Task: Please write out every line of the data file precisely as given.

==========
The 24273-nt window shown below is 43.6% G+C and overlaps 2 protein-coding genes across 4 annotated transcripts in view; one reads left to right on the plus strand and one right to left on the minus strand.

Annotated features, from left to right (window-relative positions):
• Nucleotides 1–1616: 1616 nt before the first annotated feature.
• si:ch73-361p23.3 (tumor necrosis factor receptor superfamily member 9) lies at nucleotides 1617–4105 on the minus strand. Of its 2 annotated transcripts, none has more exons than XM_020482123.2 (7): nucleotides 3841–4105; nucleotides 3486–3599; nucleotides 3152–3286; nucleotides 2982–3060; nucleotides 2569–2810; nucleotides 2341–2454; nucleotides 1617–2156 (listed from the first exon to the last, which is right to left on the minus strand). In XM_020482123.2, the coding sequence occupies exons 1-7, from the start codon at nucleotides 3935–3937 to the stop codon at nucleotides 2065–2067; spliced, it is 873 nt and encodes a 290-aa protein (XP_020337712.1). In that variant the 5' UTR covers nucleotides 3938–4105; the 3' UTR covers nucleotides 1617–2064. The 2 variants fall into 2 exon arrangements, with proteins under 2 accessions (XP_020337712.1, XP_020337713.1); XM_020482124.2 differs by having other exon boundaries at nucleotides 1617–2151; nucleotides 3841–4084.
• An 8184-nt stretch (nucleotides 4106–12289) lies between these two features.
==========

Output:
The 24273-nt window shown below is 43.6% G+C and overlaps 2 protein-coding genes across 4 annotated transcripts in view; one reads left to right on the plus strand and one right to left on the minus strand.

Annotated features, from left to right (window-relative positions):
• Nucleotides 1–1616: 1616 nt before the first annotated feature.
• si:ch73-361p23.3 (tumor necrosis factor receptor superfamily member 9) lies at nucleotides 1617–4105 on the minus strand. Of its 2 annotated transcripts, none has more exons than XM_020482123.2 (7): nucleotides 3841–4105; nucleotides 3486–3599; nucleotides 3152–3286; nucleotides 2982–3060; nucleotides 2569–2810; nucleotides 2341–2454; nucleotides 1617–2156 (listed from the first exon to the last, which is right to left on the minus strand). In XM_020482123.2, the coding sequence occupies exons 1-7, from the start codon at nucleotides 3935–3937 to the stop codon at nucleotides 2065–2067; spliced, it is 873 nt and encodes a 290-aa protein (XP_020337712.1). In that variant the 5' UTR covers nucleotides 3938–4105; the 3' UTR covers nucleotides 1617–2064. The 2 variants fall into 2 exon arrangements, with proteins under 2 accessions (XP_020337712.1, XP_020337713.1); XM_020482124.2 differs by having other exon boundaries at nucleotides 1617–2151; nucleotides 3841–4084.
• An 8184-nt stretch (nucleotides 4106–12289) lies between these two features.